Students will understand how values, culture, and economic forces affect personal financial priorities and goals.
Analyze the role of cultural, social, and emotional influences on financial behavior.
- Evaluate the role of emotions, attitudes, and behavior in making financial decisions.
- Recognize that individuals are responsible for their own financial decisions and for subsequent positive and negative consequences.
- Relate instant satisfaction and delayed gratification to impulse buying and planned expenditures.
- Describe the influence of social pressure and marketing strategies as related to purchasing decisions.
- Explain how scarcity of financial resources affects wants and needs.
- Understand the law of supply and demand as a major economic force.
- Understand that the study of economics is a social science and personal finance is a subset of that social science.
Define a rational decision-making process and the steps of financial planning.
- Define opportunity costs (tradeoffs) and their role in decision making.
- Describe a rational decision-making process.
- Identify short- and long-term financial decisions and the impact they have on financial planning.
- Define the elements of a financial plan.
Explain how setting goals affects personal financial planning.
- Identify spending habits and their connection to personal financial values.
- Identify and create short- and long-term financial goals.
Strand 1 is a unique standard. Strand one addresses the emotion, behavior, desires, and attitudes associated with money. As a teacher, please realize that your students are coming from a wide spectrum of experience on the topic. Some may have experienced bankruptcy, others may get hundreds of dollars a week for doing nothing. As these topics and emotions surface in class, be positive and guide students to a place in the future, where they want to be financially. Remind them that the financial choices they make today will follow them forever. It is most beneficial to the students to integrate the concepts presented in this standard into all other standards in the class.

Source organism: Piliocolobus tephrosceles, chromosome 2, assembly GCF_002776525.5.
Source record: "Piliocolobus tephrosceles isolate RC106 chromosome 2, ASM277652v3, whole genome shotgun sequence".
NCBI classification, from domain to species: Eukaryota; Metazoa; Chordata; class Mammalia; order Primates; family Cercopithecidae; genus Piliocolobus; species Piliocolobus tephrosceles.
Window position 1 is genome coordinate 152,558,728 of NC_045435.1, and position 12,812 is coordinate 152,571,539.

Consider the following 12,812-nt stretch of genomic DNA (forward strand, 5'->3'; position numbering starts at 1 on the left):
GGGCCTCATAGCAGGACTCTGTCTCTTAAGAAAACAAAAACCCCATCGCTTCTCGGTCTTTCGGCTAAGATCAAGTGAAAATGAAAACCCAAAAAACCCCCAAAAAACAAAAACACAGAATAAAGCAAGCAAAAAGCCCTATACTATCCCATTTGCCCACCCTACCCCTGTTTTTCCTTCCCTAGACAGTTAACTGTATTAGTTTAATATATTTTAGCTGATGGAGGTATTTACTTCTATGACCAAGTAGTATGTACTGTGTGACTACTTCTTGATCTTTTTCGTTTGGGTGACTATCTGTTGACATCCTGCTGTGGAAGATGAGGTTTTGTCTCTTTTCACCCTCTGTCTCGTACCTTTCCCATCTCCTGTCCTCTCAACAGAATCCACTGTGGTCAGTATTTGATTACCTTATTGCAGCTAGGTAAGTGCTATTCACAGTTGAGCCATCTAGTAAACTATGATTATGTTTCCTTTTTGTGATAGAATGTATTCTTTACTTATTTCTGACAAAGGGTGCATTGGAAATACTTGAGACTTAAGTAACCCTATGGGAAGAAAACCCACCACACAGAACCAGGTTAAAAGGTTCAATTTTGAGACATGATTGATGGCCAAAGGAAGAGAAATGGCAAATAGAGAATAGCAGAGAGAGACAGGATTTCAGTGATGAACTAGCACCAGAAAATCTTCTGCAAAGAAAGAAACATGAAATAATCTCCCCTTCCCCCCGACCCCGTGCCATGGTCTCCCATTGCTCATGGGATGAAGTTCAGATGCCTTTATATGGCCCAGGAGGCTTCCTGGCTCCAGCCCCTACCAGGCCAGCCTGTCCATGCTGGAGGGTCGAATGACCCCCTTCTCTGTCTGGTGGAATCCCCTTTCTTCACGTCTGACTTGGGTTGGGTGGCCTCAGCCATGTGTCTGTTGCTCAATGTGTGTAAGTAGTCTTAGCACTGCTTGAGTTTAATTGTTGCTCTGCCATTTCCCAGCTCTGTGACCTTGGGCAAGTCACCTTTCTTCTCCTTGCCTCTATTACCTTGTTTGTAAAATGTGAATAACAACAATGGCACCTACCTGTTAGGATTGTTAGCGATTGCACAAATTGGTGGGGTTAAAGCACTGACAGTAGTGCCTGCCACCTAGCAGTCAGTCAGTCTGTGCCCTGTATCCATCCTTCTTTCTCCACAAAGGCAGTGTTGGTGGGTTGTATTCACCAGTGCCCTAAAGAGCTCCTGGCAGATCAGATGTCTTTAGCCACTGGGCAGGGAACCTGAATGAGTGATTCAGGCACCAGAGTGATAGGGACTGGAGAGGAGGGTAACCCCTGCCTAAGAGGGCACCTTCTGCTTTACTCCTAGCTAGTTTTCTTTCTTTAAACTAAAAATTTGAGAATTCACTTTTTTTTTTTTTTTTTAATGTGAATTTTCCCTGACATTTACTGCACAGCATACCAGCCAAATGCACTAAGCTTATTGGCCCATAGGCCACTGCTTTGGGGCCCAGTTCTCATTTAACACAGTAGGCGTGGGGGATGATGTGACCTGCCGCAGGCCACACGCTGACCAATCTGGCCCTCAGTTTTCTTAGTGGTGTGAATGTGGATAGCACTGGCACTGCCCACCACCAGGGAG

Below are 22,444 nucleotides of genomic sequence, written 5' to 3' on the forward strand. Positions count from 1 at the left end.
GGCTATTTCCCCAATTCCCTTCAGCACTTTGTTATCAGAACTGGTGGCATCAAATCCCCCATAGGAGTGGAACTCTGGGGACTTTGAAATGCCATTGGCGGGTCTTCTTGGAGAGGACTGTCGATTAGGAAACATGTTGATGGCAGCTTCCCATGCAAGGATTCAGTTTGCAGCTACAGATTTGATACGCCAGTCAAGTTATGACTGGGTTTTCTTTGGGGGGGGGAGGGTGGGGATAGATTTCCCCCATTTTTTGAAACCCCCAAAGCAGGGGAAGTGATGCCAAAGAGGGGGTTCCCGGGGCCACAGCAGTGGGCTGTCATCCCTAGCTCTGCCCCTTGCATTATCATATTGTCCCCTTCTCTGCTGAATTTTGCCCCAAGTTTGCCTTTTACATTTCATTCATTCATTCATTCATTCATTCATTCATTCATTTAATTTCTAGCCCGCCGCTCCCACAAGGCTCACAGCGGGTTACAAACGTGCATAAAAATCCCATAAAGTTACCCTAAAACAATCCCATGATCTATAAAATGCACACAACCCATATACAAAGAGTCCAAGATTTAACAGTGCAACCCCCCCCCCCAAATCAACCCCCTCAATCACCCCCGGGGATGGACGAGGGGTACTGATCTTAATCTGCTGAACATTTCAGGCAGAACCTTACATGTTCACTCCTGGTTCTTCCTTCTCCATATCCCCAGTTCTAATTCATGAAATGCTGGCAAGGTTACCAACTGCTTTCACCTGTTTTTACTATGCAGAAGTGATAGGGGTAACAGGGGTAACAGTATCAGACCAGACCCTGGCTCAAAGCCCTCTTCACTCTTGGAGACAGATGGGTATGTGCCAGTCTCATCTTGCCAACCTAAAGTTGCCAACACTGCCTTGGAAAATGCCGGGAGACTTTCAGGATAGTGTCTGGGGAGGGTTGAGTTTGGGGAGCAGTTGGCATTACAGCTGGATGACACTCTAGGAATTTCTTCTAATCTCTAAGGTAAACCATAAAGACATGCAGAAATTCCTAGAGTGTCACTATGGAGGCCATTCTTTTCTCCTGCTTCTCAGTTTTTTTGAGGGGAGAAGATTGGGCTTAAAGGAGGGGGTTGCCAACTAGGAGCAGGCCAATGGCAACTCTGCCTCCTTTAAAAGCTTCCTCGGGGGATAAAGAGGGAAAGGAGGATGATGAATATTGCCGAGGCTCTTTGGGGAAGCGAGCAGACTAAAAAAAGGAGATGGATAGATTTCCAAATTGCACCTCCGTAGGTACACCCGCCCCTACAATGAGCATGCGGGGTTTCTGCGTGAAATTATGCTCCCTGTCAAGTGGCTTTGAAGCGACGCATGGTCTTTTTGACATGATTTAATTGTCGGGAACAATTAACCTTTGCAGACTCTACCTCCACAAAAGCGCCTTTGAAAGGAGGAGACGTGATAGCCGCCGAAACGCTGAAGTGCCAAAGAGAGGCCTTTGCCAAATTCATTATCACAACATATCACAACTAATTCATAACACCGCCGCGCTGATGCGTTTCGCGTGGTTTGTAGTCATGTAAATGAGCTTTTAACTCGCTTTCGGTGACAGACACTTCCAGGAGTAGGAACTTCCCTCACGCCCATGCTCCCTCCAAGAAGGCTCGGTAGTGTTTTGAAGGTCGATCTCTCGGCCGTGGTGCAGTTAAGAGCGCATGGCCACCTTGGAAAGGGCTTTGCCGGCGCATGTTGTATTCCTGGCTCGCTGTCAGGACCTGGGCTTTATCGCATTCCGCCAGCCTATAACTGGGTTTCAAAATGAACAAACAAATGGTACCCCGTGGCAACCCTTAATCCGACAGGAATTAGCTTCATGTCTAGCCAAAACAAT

A person’s beliefs about money are major forces that guide his or her spending decisions. As consumers, we usually spend our money on the things that are important to us, reflecting our values. A value is something that is very important to a person. A person may value security, being popular, freedom, family, or friends. Values are not usually good or bad, but important to the individual they belong to. Our values are formed by our life experiences, so as life progresses, our values change. Whatever a person values will influence how they spend their money.
Strand 1 is about financial planning. Various issues “affect the financial planning process: your values influence your needs and goals; the decisions you make affect your goals; spending money on your wants may limit meeting your needs; and all of this is your personal financial responsibility.” (NEFE)
A financial plan serves as a roadmap in guiding a person through their financial life. It includes items such as a budget, saving plan, retirement plan, and goals. It is critical that students begin thinking of all financial aspects, even retirement, NOW!! It is never too early to start being smart with money. With time on their side, they have something most adults do not have.